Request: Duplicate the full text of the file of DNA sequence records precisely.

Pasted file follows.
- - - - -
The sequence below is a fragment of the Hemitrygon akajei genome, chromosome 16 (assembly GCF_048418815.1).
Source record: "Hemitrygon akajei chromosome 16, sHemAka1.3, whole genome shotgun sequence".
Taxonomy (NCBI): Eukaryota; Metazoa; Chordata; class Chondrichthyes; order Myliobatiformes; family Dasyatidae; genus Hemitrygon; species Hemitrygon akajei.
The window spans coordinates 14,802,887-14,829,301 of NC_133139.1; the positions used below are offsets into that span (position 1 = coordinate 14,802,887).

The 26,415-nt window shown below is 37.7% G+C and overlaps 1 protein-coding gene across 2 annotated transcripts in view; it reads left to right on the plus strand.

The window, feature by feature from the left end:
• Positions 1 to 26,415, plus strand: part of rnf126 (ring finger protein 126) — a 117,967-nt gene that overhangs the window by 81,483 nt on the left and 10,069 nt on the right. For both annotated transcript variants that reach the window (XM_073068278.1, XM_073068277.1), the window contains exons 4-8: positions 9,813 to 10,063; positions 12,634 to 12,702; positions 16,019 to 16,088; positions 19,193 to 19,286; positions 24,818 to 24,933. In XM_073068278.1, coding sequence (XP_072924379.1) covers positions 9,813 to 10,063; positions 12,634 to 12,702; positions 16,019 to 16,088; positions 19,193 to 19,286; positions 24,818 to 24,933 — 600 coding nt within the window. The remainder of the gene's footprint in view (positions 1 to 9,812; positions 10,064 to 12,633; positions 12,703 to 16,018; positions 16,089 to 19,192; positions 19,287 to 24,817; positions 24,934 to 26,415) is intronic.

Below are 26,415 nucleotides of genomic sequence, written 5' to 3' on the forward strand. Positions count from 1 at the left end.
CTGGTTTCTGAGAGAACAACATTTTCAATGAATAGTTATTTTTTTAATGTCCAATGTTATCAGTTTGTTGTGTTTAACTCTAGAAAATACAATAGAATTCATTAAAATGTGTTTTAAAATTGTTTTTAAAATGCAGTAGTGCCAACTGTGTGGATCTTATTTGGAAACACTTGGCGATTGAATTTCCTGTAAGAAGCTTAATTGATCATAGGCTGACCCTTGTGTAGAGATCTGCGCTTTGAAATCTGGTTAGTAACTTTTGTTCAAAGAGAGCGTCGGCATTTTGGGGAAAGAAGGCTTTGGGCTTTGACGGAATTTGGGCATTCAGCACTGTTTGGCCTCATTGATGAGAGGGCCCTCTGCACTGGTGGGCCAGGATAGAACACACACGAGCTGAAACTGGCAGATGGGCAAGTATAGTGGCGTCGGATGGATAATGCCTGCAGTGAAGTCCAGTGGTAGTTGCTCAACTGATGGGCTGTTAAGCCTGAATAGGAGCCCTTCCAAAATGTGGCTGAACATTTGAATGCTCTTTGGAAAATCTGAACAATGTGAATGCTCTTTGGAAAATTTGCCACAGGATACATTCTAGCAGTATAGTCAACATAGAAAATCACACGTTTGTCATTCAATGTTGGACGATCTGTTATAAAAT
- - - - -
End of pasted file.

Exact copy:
The sequence below is a fragment of the Hemitrygon akajei genome, chromosome 16 (assembly GCF_048418815.1).
Source record: "Hemitrygon akajei chromosome 16, sHemAka1.3, whole genome shotgun sequence".
Taxonomy (NCBI): Eukaryota; Metazoa; Chordata; class Chondrichthyes; order Myliobatiformes; family Dasyatidae; genus Hemitrygon; species Hemitrygon akajei.
The window spans coordinates 14,802,887-14,829,301 of NC_133139.1; the positions used below are offsets into that span (position 1 = coordinate 14,802,887).

The 26,415-nt window shown below is 37.7% G+C and overlaps 1 protein-coding gene across 2 annotated transcripts in view; it reads left to right on the plus strand.

The window, feature by feature from the left end:
• Positions 1 to 26,415, plus strand: part of rnf126 (ring finger protein 126) — a 117,967-nt gene that overhangs the window by 81,483 nt on the left and 10,069 nt on the right. For both annotated transcript variants that reach the window (XM_073068278.1, XM_073068277.1), the window contains exons 4-8: positions 9,813 to 10,063; positions 12,634 to 12,702; positions 16,019 to 16,088; positions 19,193 to 19,286; positions 24,818 to 24,933. In XM_073068278.1, coding sequence (XP_072924379.1) covers positions 9,813 to 10,063; positions 12,634 to 12,702; positions 16,019 to 16,088; positions 19,193 to 19,286; positions 24,818 to 24,933 — 600 coding nt within the window. The remainder of the gene's footprint in view (positions 1 to 9,812; positions 10,064 to 12,633; positions 12,703 to 16,018; positions 16,089 to 19,192; positions 19,287 to 24,817; positions 24,934 to 26,415) is intronic.

Below are 26,415 nucleotides of genomic sequence, written 5' to 3' on the forward strand. Positions count from 1 at the left end.
CTGGTTTCTGAGAGAACAACATTTTCAATGAATAGTTATTTTTTTAATGTCCAATGTTATCAGTTTGTTGTGTTTAACTCTAGAAAATACAATAGAATTCATTAAAATGTGTTTTAAAATTGTTTTTAAAATGCAGTAGTGCCAACTGTGTGGATCTTATTTGGAAACACTTGGCGATTGAATTTCCTGTAAGAAGCTTAATTGATCATAGGCTGACCCTTGTGTAGAGATCTGCGCTTTGAAATCTGGTTAGTAACTTTTGTTCAAAGAGAGCGTCGGCATTTTGGGGAAAGAAGGCTTTGGGCTTTGACGGAATTTGGGCATTCAGCACTGTTTGGCCTCATTGATGAGAGGGCCCTCTGCACTGGTGGGCCAGGATAGAACACACACGAGCTGAAACTGGCAGATGGGCAAGTATAGTGGCGTCGGATGGATAATGCCTGCAGTGAAGTCCAGTGGTAGTTGCTCAACTGATGGGCTGTTAAGCCTGAATAGGAGCCCTTCCAAAATGTGGCTGAACATTTGAATGCTCTTTGGAAAATCTGAACAATGTGAATGCTCTTTGGAAAATTTGCCACAGGATACATTCTAGCAGTATAGTCAACATAGAAAATCACACGTTTGTCATTCAATGTTGGACGATCTGTTATAAAAT